by Professor String

The Biggest Tuning Problem is…




A bad guitar string? Tuning problems are often resolved by a series of adjustments to an instrument. There is often a misunderstanding about what exactly is being adjusted, and what cannot be adjusted. There is a rule of thumb that states: The instrument is adjusted to the string. Many musicians often have this rule of thumb backwards. They think the string is actually being adjusted to the instrument. The following are all adjustments to the instrument:
    1. Saddle positioning (intonation)
    2. Nut depth
    3. Bridge height
    4. Truss rod tightening/loosening
    5. Fret height
    6. Tuning peg turns
Nothing in the list is an actual adjustment made to a string. If we were to make a list of string adjustments, it would look like this:
    1. Wrap wire tension
    2. Alloy balance
    3. Gauge leveling
    4. Ball-end twist
    5. Core wire coupling
    6. Plating thickness
Again, as musicians we are limited to instrument adjustments rather than string adjustments.
The string is merely positioned on the instrument by adjusting its height, pulling it tight, and moving the anchor points. In most situations, our instrument adjustments will get us to the desired tuning. But what about those situations where none of our adjustments seem to work? No matter what adjustment you make, the thing will simply not tune correctly. There is no electronic tuner on the market featured with an indicator that says, “Hey dude, your string is bad.” Indeed, a bad string is not as easy to recognize until you know the symptoms.


A Tour of Tuning

As the expert musician you must be able to recognize this situation on your own. It starts by going beyond the basic open tuning. Just about every guitar, bass, banjo…etc., will tune correctly with open strings. You know the drill. Strike the string, watch the tuner, and twist the peg until you are four-four-oh. It’s not until we start playing in the upper positions we start to realize we have tuned to Fore-Fore-Uh-Oh! In fact, you could think of tuning being similar to a golf shot. The nut is the tee and the fret board is the fairway. Everything is fine at the tee, until we get farther down the fairway and see our aim issues. Just like in golf, it will take minor tweaks in our swing…er, um…tuning to get things straightened out. The next stop on our pro tour of tuning (okay, no more golf!) would be intonation setting.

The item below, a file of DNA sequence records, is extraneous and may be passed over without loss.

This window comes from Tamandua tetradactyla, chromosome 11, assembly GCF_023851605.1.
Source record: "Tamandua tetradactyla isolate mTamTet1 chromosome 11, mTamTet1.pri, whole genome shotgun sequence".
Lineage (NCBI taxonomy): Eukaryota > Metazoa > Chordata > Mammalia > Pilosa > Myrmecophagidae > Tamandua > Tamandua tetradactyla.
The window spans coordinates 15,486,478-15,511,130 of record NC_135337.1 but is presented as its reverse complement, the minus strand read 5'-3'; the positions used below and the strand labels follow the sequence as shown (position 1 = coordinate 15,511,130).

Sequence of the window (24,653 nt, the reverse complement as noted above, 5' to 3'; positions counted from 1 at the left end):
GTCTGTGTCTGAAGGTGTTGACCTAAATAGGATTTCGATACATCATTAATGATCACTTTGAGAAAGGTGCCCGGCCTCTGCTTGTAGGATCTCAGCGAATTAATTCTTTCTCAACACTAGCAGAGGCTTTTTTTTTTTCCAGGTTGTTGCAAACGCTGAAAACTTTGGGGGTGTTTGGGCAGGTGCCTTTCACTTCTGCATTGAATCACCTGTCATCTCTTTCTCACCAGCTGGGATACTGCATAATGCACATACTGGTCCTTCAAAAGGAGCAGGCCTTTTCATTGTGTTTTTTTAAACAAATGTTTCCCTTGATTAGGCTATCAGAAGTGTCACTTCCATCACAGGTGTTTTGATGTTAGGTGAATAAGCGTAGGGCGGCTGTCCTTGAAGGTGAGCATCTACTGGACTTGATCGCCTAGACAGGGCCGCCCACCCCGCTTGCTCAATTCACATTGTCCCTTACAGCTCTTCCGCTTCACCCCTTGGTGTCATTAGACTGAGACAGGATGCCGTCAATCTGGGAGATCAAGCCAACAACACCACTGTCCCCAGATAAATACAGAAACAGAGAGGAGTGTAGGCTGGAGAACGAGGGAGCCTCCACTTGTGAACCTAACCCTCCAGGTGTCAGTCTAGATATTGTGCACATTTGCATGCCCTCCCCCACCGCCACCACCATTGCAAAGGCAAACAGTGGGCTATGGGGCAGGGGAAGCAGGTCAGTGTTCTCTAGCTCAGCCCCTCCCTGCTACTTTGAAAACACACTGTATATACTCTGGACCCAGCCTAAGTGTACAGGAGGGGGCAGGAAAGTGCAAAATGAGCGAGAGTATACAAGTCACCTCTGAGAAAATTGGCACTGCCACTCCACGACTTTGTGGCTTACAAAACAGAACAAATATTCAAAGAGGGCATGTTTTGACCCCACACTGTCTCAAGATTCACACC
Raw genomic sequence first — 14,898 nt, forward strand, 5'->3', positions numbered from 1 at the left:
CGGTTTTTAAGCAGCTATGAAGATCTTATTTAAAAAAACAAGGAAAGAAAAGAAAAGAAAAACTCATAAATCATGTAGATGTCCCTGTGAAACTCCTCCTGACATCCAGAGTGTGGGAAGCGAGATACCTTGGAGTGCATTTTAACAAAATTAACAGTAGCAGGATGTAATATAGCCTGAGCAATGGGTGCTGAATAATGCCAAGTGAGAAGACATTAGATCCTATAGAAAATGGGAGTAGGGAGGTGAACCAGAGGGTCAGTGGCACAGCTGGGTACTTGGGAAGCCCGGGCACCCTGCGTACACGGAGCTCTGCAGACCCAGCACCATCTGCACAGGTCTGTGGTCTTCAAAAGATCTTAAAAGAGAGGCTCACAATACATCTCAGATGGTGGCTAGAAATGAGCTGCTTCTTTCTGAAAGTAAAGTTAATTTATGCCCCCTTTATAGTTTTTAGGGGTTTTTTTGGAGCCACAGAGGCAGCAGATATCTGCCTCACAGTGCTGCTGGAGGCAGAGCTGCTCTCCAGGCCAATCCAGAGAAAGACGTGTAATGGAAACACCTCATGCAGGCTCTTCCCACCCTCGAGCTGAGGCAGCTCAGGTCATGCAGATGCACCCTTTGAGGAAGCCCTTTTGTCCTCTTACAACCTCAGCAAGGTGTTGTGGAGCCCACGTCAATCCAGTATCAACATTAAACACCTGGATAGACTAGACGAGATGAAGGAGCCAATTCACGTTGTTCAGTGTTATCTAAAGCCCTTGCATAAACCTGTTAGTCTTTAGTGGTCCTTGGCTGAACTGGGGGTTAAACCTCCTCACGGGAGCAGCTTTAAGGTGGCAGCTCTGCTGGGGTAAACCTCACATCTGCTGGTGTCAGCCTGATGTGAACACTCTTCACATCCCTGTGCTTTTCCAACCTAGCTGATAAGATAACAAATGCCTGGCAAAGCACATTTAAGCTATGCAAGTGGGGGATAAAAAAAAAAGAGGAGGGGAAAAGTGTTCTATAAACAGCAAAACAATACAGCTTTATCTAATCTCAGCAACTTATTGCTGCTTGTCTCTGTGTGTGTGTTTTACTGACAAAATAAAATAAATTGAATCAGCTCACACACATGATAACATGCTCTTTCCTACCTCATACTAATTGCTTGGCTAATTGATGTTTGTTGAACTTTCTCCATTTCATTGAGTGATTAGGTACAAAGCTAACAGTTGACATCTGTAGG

Intonation. Not so much.

Once you do your open tuning, we reach for the screw driver (or Allen wrench). With you finger pressing on the twelfth fret, you adjust the saddle position, until you see four-four-oh. Don’t be fooled if you think that adjustable bridge is going to get you out of a tricky tuning jam. Remember, we are focusing on a situation where none of the “common” adjustments are going to work. For the pesky tuning problem, you can have great open tuning, and good tuning at the twelfth fret. For those of you paying close attention to your tone (…all of you we hope!), you start making some thick chords in the middle of the neck and start to notice something slightly out of whack. Or perhaps you have recorded yourself and hear something off in your tuning. You reach for the tuner again. The open tuning and intonation seem to be in check on the tuner. What is going on? What more can we do? It’s time for our next stop on the tuning tour.


Stretched to the limit

At this point, it would be a good idea to check the tuning at the intermediate positions which would include the 5th, 7th, and 9th frets. If the tuning in these positions is significantly off the mark on the digital tuner, this will surely make our instrument off-pitch. Just one string with this behavior will throw everything else out. I have seen guitarists claim this tuning problem attributed to fret boards being incorrectly cut, frets profiled asymmetrically, or the necks being twisted. While these can be attributed, there is something more profoundly overlooked: The string. A string is usually the first culprit to have imperfections and quality issues. This becomes more obvious as a string starts to wear. As the string is played and bent by players over many cycles, it starts to lose some of its elasticity. The common misunderstanding is the string loses its elasticity evenly up and down its length. In truth, the elastic properties of the alloy can change at various points up and down the length. We end up with a string that exhibits different vibratory behaviors along its length. So, it might sound fine in open and upper registers, but perform poorly in the midrange of the neck (i.e. frets 5 through 9). This is either a string that is worn out, or it was improperly made. Fortunately the solution to this problem is simple. You replace the string. But what if this was already a new string?


Don’t be fooled.

The real problem is when we see this tuning behavior happening with a brand new set of strings. The paradigm in the players mind is this, “This is a brand new set of strings. Something must be wrong with my guitar.” In truth, there are plenty of defective “brand new” strings to go around. It happens. Step back for a moment. Consider a defective string, or worn out string, if you start to see the tuning problems go beyond the adjustment of the instrument. A defective string has become significantly easier to detect with a digital tuner at your side. It is still up to you to identify it. Hopefully, we have increased a little more awareness about troubleshooting a bad string.



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About The Author


Professor StringTM is a leading expert in the musical string business. He leads a development group that specializes in guitar and bass string research for musicians. You can visit their site at